WordPress has been running extremely slowly for the past half day, so I have no idea when I will actually be able to put out this post. But I will write it up this morning – Saturday – as per my usual schedule, and I will put it out when WordPress permits.

Let me lead with a picture: this is called Heighway’s Dragon:

Let me start, however, with a different subject.

I suppose that some of the characters on the TV show “The Big Bang Theory” might not realize that this weekend is the Super Bowl. I’ll admit that if the Pittsburgh Steelers were not in it, I myself might not realize that this weekend is the Super Bowl.

But they are… and it is… and so I will not be doing mathematics tomorrow afternoon. We’ll see if I manage to get a technical post ready for Monday.

In the meantime, I have been distracted by two pieces of software.

Someone asked about “phase portraits” on the Mathematica USENET newsgroup… and one of the replies was to point out a Mathematica package here.

I’ve been executing the sample notebooks that come with it. So far, I’ve run through (not mastered, run) 20 tutorial notebooks and seven basic notebooks… I have yet to look at the set of 12 advanced notebooks, and three folders of notebooks on population, disease, and epidemics.

I haven’t actually decided if I’m going to learn to use this package, or whether I’m going to bypass it and use Mathematica directly. The package takes care of some administrative overhead for looking at things.

Let me show you three screenshots of output from the package. If you’ve looked at dynamical systems even a little bit, you’ve probably seen all of these. I’m delighted to have created them myself so easily.

Here’s a 3D phase portrait of the Lorenz equations…

Here’s the limit cycle for the Lorenz equations…

Here’s a bifurcation diagram of the logistic map…

And that’s one piece of software.

One of my alter egos, the kid, picked up Gerald Edgar’s “Measure, Topology, and Fractal Geometry”, a Springer UTM (undergraduate texts in mathematics). It’s a fun book. (And well written. I recognized his name from the USENET sci.math newsgroup, and bought the book because I respected his posts. I’m quite pleased with the book.)

I’ve looked through it before. This time, when he said he was using the programming language LOGO to draw interesting curves, I decided to look for LOGO on the Internet. I found one here, and it seems to work fine on my Mac. (LOGO was the language for the well-known “Turtle Geometry” by Abelson & diSessa. Yes, of course I own a copy. I’ve just never read it!)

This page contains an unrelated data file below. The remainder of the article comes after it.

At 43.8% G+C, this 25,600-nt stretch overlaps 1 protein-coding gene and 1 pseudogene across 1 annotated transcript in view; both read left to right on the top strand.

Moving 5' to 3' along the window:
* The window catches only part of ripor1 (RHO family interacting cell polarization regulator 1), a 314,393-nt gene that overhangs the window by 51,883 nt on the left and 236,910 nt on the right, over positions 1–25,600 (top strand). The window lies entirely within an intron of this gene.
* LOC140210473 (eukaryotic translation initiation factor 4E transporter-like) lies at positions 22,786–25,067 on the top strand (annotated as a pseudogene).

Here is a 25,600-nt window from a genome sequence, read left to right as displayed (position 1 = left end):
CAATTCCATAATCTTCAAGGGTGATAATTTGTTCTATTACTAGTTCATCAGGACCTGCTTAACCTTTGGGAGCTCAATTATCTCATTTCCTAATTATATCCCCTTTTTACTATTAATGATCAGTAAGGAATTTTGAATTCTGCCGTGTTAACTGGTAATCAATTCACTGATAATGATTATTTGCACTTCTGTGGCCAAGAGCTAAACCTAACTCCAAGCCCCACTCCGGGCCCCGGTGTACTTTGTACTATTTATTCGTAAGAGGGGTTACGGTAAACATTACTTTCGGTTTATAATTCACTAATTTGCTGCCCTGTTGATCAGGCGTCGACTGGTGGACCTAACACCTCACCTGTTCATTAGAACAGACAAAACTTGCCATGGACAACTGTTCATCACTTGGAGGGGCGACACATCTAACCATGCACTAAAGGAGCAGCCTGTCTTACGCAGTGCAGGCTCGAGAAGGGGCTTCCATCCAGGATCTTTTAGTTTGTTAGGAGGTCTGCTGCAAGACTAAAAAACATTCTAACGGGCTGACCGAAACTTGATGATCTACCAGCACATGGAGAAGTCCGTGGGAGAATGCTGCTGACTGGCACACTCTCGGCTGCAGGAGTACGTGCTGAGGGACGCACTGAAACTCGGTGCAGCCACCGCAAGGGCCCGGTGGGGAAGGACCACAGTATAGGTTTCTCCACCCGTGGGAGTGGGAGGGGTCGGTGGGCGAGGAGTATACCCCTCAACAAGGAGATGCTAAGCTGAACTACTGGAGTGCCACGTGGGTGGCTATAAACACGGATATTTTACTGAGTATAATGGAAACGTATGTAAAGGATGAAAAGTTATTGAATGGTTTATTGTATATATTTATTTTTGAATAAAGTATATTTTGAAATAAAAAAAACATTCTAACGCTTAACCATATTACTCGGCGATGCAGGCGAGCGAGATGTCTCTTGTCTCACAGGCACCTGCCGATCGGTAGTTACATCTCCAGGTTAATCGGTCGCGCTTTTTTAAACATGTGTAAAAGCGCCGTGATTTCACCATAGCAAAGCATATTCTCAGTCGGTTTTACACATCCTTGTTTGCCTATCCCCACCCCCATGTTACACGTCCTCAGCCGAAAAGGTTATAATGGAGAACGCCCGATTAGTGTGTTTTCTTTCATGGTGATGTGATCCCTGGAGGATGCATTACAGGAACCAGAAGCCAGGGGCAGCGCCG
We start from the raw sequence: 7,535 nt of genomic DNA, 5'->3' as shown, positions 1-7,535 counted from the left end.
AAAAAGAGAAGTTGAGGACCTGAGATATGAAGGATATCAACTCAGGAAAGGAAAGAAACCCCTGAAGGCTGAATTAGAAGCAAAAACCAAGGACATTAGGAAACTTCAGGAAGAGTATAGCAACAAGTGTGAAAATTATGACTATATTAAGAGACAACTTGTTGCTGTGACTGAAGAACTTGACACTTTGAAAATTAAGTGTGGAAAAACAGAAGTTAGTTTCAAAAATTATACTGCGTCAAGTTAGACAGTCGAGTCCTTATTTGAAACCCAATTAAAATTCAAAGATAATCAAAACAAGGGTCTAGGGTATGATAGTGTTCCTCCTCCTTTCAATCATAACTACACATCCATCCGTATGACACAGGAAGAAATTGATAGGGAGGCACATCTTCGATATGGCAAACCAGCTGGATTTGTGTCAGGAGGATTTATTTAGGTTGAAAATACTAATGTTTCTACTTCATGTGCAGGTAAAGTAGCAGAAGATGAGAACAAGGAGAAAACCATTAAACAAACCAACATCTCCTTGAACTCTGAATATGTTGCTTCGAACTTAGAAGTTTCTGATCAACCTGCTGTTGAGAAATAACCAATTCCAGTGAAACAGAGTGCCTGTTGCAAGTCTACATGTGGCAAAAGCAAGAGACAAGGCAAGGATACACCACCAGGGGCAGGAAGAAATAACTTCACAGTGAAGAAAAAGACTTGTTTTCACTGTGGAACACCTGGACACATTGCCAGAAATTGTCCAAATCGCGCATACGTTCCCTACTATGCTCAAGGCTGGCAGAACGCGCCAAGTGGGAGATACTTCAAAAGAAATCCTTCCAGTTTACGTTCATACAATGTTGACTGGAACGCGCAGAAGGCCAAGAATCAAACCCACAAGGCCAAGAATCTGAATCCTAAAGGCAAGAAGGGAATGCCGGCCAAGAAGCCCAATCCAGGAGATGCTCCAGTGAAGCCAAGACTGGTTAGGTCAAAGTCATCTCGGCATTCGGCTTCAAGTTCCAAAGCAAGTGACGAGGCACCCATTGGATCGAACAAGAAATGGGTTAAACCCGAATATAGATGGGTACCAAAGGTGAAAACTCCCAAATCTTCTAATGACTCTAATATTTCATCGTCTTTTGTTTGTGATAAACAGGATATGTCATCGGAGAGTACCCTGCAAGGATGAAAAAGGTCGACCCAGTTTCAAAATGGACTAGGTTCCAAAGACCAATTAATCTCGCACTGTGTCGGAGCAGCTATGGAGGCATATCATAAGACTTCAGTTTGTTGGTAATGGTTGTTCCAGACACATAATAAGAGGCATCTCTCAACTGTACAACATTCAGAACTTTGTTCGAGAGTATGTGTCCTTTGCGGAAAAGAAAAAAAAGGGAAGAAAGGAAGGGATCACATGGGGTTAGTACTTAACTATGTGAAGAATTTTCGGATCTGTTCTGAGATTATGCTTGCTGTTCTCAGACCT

I’ve learned how to define and save functions… and I’ve made my own drawings of…

the Koch curve…

and Heighway’s Dragon… which is what I opened this post with.

And I just realized how easy it is to have LOGO do 3 Koch curves in sequence to create the snowflake curve:

As always, I love generating these things myself.

Now I’m going to hit Dummit & Foote’s “Abstract Algebra” for an hour or so, and then I’ll start on a post for Monday….

February 6, 2011 at 9:39 am

It appears that the dynamical systems package runs in version 7 – which is my default – but not in version 8. Well, it says it runs in version 7, so that’s fine with me.

February 12, 2011 at 10:38 am

Here’s Edgar’s code for the Koch curve:

if :depth = 0 [forward :size stop]

[

koch :depth – 1 :size / 3

left 60

koch :depth – 1 :size / 3

right 120

koch :depth – 1 :size / 3

left 60

koch :depth – 1 :size / 3

]

Here’s my code for the Koch snowflake:

hideturtle

cs koch 4 150

right 120 koch 4 150

right 120 koch 4 150

And here’s Edgar’s code for the Heighway dragon:

make “factor 1/sqrt 2

if :depth = 0 [forward :size stop]

[

left :parity * 45

heighway :depth – 1 :size * :factor 1

right :parity * 90

heighway :depth – 1 :size * :factor (-1)

left :parity * 45

]

and the drawing was created with the command

cs heighway 7 150 1